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What happens during a partial solar eclipse?
It’s an event that takes a few hours, starting from ‘first contact’ when the moon begins to move in front of the sun. It slowly takes a larger and larger ‘bite’ from the sun, until slowly moving away. On Sunday, the biggest ‘bite’ it takes is 62% as seen from Northeastern Siberia in Russia. The actual Point of Greatest Eclipse is over the Kolyma River in the Sakha region of Siberia.
The first partial solar eclipse of the year 2019 was observed yesterday in parts of Asia and over the Pacific Ocean.
The eclipse was visible after sunrise in China, North and South Korea, Japan, Russia and over the North Pacific Ocean and the Aleutian Islands, including a tiny portion of Alaska before sunset.
The phenomenon started at around 4:30am Pakistan Standard Time, although it was not visible in the country.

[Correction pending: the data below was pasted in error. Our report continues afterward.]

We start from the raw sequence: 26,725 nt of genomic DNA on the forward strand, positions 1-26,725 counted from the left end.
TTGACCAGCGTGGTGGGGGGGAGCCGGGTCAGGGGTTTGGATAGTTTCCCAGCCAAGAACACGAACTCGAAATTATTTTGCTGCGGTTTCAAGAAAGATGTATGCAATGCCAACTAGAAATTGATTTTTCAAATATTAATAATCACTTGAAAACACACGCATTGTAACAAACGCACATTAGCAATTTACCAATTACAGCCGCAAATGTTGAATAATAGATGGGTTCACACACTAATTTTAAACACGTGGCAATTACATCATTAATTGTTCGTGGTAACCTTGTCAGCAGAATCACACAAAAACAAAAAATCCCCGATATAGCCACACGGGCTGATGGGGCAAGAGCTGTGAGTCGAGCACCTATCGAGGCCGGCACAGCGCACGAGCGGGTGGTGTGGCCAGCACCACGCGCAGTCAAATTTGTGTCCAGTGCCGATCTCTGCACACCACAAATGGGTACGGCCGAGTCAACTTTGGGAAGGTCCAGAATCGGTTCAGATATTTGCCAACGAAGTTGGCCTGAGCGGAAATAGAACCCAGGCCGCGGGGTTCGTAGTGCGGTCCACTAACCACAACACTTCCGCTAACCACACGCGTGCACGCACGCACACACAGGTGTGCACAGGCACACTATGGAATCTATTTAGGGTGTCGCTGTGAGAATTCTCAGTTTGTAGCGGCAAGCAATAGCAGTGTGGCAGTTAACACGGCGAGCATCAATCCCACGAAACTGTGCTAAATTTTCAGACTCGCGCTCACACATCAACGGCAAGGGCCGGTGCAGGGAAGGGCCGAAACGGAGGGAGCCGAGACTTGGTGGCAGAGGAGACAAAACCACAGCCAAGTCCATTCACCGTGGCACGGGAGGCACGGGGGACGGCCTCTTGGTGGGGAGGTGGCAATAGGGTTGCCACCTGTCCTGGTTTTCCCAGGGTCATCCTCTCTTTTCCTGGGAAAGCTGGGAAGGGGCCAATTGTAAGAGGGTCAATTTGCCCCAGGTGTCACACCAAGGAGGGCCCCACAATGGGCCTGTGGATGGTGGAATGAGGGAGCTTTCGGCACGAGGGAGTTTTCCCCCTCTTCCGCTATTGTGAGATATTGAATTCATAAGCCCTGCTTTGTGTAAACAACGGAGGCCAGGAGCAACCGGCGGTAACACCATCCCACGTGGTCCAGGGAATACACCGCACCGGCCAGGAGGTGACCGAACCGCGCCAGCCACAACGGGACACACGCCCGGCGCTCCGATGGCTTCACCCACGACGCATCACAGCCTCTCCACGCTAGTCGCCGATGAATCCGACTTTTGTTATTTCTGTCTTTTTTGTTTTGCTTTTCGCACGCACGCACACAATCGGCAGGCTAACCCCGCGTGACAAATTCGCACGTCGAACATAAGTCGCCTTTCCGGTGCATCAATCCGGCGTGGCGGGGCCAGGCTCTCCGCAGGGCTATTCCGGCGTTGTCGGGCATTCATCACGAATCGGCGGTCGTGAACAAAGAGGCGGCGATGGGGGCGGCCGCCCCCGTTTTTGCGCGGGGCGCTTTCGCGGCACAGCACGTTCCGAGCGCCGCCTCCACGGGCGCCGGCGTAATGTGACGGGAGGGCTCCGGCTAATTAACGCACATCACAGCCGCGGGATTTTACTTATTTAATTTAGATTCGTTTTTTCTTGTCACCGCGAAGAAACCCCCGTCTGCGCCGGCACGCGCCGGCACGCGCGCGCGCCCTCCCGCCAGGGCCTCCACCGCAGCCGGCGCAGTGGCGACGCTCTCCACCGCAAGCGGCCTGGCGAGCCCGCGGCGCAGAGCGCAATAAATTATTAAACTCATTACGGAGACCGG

Yakutsk, Russia – 10:14 a.m. (57%)
Oymyakon, Russia – 11:29 a.m. (60%)
Vladivostok, Russia – 10:57 (37%)
Tokyo, Japan – 10:05 a.m. (30%)
Osaka, Japan – 09:57 a.m. (25%)
Sendai, Japan – 10:09 a.m. (35%)
Sapporo, Japan – 10:13 a.m. (43%)
Harbin, China – 08:52 a.m. (37%)
Beijing, China – 08:34 a.m. (20%)
Shanghai, China – 08:32 a.m. (9%)
PyeongChang, North Korea – 09:46 a.m. (25%)
Seoul, South Korea – 09:45 a.m. (24%)
Between January 20 and 21, a rare super blood moon total lunar eclipse will be visible in North and South America as well as western areas in Europe and Africa, and a partial lunar eclipse will be visible in central and eastern Africa, Europe and Asia.
A total solar eclipse will be observed in Chile, Argentina and parts of the South Pacific in July.